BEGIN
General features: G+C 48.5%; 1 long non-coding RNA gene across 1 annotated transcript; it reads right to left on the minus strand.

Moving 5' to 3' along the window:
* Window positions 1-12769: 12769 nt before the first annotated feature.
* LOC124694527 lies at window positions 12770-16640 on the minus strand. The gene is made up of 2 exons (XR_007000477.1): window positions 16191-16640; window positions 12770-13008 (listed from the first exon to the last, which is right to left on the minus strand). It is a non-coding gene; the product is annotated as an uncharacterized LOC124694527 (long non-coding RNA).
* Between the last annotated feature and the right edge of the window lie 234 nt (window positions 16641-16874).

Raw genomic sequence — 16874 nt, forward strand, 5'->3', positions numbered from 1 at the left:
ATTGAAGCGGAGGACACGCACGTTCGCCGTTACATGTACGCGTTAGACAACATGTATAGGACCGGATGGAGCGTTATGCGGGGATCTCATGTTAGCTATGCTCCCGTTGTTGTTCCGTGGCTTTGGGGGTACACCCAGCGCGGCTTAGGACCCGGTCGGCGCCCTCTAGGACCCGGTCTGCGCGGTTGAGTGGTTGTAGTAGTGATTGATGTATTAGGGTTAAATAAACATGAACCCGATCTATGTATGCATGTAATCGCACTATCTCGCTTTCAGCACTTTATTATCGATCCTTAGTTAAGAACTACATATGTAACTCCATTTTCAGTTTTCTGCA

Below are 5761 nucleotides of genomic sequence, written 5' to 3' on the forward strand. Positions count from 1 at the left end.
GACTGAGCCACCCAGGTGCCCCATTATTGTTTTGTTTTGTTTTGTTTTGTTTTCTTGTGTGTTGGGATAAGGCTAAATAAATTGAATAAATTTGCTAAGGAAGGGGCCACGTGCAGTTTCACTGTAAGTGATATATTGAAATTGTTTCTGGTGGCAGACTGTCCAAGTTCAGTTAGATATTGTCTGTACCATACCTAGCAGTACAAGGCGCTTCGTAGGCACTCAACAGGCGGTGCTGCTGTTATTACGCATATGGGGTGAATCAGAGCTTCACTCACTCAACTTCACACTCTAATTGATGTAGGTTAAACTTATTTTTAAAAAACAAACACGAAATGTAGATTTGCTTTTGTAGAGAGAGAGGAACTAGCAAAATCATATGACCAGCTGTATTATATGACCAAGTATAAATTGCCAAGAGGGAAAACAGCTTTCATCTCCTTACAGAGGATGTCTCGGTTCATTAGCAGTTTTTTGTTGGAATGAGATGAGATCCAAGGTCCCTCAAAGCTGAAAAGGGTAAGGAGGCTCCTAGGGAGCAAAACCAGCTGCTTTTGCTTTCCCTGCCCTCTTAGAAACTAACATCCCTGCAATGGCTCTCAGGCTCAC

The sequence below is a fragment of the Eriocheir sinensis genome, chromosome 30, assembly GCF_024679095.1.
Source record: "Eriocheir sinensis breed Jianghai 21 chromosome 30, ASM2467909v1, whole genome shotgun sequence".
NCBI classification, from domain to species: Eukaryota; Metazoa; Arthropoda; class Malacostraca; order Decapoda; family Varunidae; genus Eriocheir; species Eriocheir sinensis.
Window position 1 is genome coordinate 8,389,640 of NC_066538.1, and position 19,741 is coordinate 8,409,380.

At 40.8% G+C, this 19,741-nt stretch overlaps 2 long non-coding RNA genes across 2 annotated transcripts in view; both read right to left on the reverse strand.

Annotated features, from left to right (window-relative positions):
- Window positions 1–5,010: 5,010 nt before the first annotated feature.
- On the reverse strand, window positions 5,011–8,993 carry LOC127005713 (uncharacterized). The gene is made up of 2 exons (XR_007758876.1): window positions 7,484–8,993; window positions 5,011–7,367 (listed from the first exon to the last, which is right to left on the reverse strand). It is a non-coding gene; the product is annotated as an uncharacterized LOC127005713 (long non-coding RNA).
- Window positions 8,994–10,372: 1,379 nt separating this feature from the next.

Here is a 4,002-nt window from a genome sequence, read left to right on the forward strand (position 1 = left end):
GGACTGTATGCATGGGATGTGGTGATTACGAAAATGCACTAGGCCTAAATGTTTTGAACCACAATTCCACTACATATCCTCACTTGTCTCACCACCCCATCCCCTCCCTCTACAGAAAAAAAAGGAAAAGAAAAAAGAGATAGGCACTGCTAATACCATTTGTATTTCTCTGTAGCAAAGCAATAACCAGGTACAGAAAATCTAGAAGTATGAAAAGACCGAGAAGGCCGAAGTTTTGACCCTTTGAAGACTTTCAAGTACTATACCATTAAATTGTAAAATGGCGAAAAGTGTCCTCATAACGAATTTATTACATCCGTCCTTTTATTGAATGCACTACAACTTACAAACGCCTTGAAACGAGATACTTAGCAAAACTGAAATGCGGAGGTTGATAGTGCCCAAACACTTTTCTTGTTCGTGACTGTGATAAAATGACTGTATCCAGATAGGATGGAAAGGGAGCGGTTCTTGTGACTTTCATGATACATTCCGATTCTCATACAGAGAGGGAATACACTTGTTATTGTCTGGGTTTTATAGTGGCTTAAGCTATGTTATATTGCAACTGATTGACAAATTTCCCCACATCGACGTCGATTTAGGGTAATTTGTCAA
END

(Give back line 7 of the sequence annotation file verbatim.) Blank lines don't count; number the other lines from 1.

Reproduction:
ATTGAAGCGGAGGACACGCACGTTCGCCGTTACATGTACGCGTTAGACAACATGTATAGGACCGGATGGAGCGTTATGCGGGGATCTCATGTTAGCTATGCTCCCGTTGTTGTTCCGTGGCTTTGGGGGTACACCCAGCGCGGCTTAGGACCCGGTCGGCGCCCTCTAGGACCCGGTCTGCGCGGTTGAGTGGTTGTAGTAGTGATTGATGTATTAGGGTTAAATAAACATGAACCCGATCTATGTATGCATGTAATCGCACTATCTCGCTTTCAGCACTTTATTATCGATCCTTAGTTAAGAACTACATATGTAACTCCATTTTCAGTTTTCTGCA